I have, on more than one occasion, discussed Millard Fillmore's childhood and young manhood, which bear a striking resemblance to those of his Whig successor, Abraham Lincoln. Born and raised in abject poverty, young Millard, like young Abe, pulled himself up by his bootstraps to become a respected member of his community by virtue of native intelligence, hard work and a little luck.
I am pleased to see that in his newly-published work on the Compromise of 1850, America's Great Debate: Henry Clay, Stephen A. Douglas, and the Compromise That Preserved the Union, Fergus M. Bordewich recognizes this affinity and, indeed, concisely summarizes the hurdles that Millard navigated far more eloquently than I could:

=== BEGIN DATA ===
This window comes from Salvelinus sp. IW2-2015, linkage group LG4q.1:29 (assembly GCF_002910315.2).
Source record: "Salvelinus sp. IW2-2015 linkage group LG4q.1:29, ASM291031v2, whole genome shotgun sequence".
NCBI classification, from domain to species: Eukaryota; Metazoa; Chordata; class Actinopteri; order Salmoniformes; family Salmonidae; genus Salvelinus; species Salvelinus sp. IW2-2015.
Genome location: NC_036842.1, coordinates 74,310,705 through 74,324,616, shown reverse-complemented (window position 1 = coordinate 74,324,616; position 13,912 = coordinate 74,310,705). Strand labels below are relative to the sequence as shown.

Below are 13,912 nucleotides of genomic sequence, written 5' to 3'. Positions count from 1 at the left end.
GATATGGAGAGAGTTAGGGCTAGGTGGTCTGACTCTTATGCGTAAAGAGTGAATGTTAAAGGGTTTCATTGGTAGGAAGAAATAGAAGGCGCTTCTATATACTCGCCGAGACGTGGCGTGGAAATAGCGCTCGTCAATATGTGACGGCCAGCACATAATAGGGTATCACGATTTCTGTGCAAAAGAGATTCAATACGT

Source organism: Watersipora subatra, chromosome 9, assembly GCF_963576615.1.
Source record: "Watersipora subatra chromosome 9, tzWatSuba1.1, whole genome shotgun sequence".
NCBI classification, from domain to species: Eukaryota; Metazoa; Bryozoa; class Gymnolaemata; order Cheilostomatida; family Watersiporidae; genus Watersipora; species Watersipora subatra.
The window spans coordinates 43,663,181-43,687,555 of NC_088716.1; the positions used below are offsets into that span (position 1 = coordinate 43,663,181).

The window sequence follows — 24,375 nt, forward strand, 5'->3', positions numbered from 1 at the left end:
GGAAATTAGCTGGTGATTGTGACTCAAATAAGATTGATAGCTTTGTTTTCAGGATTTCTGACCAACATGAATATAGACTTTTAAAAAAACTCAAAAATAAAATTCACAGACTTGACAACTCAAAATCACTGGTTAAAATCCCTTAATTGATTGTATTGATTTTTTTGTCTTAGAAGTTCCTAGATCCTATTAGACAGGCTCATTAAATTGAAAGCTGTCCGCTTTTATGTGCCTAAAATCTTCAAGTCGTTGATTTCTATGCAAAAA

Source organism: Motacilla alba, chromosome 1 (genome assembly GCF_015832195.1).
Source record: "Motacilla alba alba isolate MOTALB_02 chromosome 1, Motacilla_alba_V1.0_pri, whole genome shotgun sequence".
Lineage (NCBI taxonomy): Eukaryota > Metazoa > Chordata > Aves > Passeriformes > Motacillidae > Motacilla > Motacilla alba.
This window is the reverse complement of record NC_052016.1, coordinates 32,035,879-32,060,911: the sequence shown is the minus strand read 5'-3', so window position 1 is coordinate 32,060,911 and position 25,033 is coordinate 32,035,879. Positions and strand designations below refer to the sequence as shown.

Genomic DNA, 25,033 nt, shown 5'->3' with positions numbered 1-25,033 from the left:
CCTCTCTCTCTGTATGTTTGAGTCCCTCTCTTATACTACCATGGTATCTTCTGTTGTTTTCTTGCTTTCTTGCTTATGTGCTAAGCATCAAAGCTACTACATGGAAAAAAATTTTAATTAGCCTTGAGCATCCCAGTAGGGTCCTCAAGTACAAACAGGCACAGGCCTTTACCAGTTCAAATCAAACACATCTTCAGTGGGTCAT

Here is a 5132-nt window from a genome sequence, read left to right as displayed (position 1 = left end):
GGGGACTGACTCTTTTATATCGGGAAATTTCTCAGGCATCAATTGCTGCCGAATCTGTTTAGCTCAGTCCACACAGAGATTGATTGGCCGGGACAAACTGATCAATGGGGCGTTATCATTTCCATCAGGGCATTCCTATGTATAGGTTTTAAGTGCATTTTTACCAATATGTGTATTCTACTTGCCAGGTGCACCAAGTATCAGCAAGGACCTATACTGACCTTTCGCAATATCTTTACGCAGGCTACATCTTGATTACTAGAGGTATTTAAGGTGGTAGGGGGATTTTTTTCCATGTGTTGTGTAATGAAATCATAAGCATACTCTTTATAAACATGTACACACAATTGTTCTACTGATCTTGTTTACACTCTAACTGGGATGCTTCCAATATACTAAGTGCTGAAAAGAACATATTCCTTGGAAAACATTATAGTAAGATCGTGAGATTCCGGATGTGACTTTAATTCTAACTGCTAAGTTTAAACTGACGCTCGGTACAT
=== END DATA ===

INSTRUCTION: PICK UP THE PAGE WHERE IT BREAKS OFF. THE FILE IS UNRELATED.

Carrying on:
In an era when many political careers . . . were based on exaggerated, if not faked, log cabin origins, Fillmore was the real thing. Born in 1800 to a hard-luck sharecropper in western New York, he was bred from boyhood to backbreaking labor in a mostly losing struggled to keep his family's farm going. He didn't learn to spell until the age of seven, and at nineteen still had never seen a map or an atlas. Books, as they were for his equally disadvantaged contemporary Abraham Lincoln, were his escape hatch. Once he became literate, Fillmore read with a frightening ferocity. At the carding mill where he worked for a time, he propped a dictionary on his worktable, and looked up a word each time he passed by, and then fixed it in his memory while he changed rolls of wool. When, a few years later, he talked a local judge into taking him on as a law clerk, he was so grateful he burst into tears. Through superhuman perseverance, he eventually became one of the most sought after lawyers in Buffalo.